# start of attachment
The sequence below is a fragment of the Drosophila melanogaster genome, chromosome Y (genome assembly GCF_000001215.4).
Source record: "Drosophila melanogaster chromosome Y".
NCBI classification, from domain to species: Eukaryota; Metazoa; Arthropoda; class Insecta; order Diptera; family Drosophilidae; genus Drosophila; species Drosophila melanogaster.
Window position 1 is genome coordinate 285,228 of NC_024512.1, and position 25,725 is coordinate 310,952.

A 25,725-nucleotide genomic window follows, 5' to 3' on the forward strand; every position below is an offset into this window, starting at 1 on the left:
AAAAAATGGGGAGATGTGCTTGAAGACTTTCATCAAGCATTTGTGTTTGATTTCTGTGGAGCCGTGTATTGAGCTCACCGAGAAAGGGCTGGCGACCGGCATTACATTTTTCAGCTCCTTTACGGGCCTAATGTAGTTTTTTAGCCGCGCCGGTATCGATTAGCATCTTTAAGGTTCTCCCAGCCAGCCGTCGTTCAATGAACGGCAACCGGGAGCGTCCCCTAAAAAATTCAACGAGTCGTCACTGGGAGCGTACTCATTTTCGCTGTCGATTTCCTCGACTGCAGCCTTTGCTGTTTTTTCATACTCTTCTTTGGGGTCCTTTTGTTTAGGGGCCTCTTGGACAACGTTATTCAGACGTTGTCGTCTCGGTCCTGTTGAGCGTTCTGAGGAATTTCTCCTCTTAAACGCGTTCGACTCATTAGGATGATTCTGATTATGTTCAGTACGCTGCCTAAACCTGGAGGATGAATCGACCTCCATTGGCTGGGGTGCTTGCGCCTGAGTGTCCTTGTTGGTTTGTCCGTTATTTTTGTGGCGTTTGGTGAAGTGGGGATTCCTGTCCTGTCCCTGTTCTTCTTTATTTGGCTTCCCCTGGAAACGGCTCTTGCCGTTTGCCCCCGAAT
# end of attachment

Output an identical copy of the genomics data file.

The sequence below is a fragment of the Drosophila melanogaster genome, chromosome Y (genome assembly GCF_000001215.4).
Source record: "Drosophila melanogaster chromosome Y".
NCBI classification, from domain to species: Eukaryota; Metazoa; Arthropoda; class Insecta; order Diptera; family Drosophilidae; genus Drosophila; species Drosophila melanogaster.
Window position 1 is genome coordinate 285,228 of NC_024512.1, and position 25,725 is coordinate 310,952.

A 25,725-nucleotide genomic window follows, 5' to 3' on the forward strand; every position below is an offset into this window, starting at 1 on the left:
AAAAAATGGGGAGATGTGCTTGAAGACTTTCATCAAGCATTTGTGTTTGATTTCTGTGGAGCCGTGTATTGAGCTCACCGAGAAAGGGCTGGCGACCGGCATTACATTTTTCAGCTCCTTTACGGGCCTAATGTAGTTTTTTAGCCGCGCCGGTATCGATTAGCATCTTTAAGGTTCTCCCAGCCAGCCGTCGTTCAATGAACGGCAACCGGGAGCGTCCCCTAAAAAATTCAACGAGTCGTCACTGGGAGCGTACTCATTTTCGCTGTCGATTTCCTCGACTGCAGCCTTTGCTGTTTTTTCATACTCTTCTTTGGGGTCCTTTTGTTTAGGGGCCTCTTGGACAACGTTATTCAGACGTTGTCGTCTCGGTCCTGTTGAGCGTTCTGAGGAATTTCTCCTCTTAAACGCGTTCGACTCATTAGGATGATTCTGATTATGTTCAGTACGCTGCCTAAACCTGGAGGATGAATCGACCTCCATTGGCTGGGGTGCTTGCGCCTGAGTGTCCTTGTTGGTTTGTCCGTTATTTTTGTGGCGTTTGGTGAAGTGGGGATTCCTGTCCTGTCCCTGTTCTTCTTTATTTGGCTTCCCCTGGAAACGGCTCTTGCCGTTTGCCCCCGAAT